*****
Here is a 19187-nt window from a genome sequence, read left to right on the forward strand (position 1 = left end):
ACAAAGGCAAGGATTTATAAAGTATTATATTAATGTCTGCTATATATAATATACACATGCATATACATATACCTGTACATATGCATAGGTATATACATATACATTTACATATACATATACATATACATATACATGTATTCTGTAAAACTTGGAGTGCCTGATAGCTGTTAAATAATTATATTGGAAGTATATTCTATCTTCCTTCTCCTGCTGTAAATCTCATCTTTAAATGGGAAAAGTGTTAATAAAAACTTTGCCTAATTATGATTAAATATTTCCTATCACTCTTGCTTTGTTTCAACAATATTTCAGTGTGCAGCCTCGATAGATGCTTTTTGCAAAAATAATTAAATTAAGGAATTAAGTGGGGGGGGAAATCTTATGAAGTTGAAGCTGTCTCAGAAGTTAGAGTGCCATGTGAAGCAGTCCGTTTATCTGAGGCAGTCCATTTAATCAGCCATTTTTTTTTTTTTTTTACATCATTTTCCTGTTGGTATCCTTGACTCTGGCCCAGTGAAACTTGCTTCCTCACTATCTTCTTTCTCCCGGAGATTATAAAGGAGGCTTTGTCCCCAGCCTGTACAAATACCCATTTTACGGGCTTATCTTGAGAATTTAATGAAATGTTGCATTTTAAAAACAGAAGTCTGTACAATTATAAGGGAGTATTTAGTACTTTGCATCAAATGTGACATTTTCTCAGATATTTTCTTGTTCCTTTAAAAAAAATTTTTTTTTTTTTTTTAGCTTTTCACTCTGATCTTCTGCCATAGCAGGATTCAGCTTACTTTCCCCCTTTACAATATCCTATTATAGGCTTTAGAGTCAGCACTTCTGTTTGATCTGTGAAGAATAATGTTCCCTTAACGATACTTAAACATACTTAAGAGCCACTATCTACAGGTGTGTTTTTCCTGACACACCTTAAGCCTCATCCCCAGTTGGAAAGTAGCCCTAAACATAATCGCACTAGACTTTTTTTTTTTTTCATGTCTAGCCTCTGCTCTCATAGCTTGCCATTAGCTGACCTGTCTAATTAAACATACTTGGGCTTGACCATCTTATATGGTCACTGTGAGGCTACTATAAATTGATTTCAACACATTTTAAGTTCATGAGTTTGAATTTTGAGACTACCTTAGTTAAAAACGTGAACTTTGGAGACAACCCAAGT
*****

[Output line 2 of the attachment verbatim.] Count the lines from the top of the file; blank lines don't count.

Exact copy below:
ACAAAGGCAAGGATTTATAAAGTATTATATTAATGTCTGCTATATATAATATACACATGCATATACATATACCTGTACATATGCATAGGTATATACATATACATTTACATATACATATACATATACATATACATGTATTCTGTAAAACTTGGAGTGCCTGATAGCTGTTAAATAATTATATTGGAAGTATATTCTATCTTCCTTCTCCTGCTGTAAATCTCATCTTTAAATGGGAAAAGTGTTAATAAAAACTTTGCCTAATTATGATTAAATATTTCCTATCACTCTTGCTTTGTTTCAACAATATTTCAGTGTGCAGCCTCGATAGATGCTTTTTGCAAAAATAATTAAATTAAGGAATTAAGTGGGGGGGGAAATCTTATGAAGTTGAAGCTGTCTCAGAAGTTAGAGTGCCATGTGAAGCAGTCCGTTTATCTGAGGCAGTCCATTTAATCAGCCATTTTTTTTTTTTTTTTACATCATTTTCCTGTTGGTATCCTTGACTCTGGCCCAGTGAAACTTGCTTCCTCACTATCTTCTTTCTCCCGGAGATTATAAAGGAGGCTTTGTCCCCAGCCTGTACAAATACCCATTTTACGGGCTTATCTTGAGAATTTAATGAAATGTTGCATTTTAAAAACAGAAGTCTGTACAATTATAAGGGAGTATTTAGTACTTTGCATCAAATGTGACATTTTCTCAGATATTTTCTTGTTCCTTTAAAAAAAATTTTTTTTTTTTTTTTAGCTTTTCACTCTGATCTTCTGCCATAGCAGGATTCAGCTTACTTTCCCCCTTTACAATATCCTATTATAGGCTTTAGAGTCAGCACTTCTGTTTGATCTGTGAAGAATAATGTTCCCTTAACGATACTTAAACATACTTAAGAGCCACTATCTACAGGTGTGTTTTTCCTGACACACCTTAAGCCTCATCCCCAGTTGGAAAGTAGCCCTAAACATAATCGCACTAGACTTTTTTTTTTTTTCATGTCTAGCCTCTGCTCTCATAGCTTGCCATTAGCTGACCTGTCTAATTAAACATACTTGGGCTTGACCATCTTATATGGTCACTGTGAGGCTACTATAAATTGATTTCAACACATTTTAAGTTCATGAGTTTGAATTTTGAGACTACCTTAGTTAAAAACGTGAACTTTGGAGACAACCCAAGT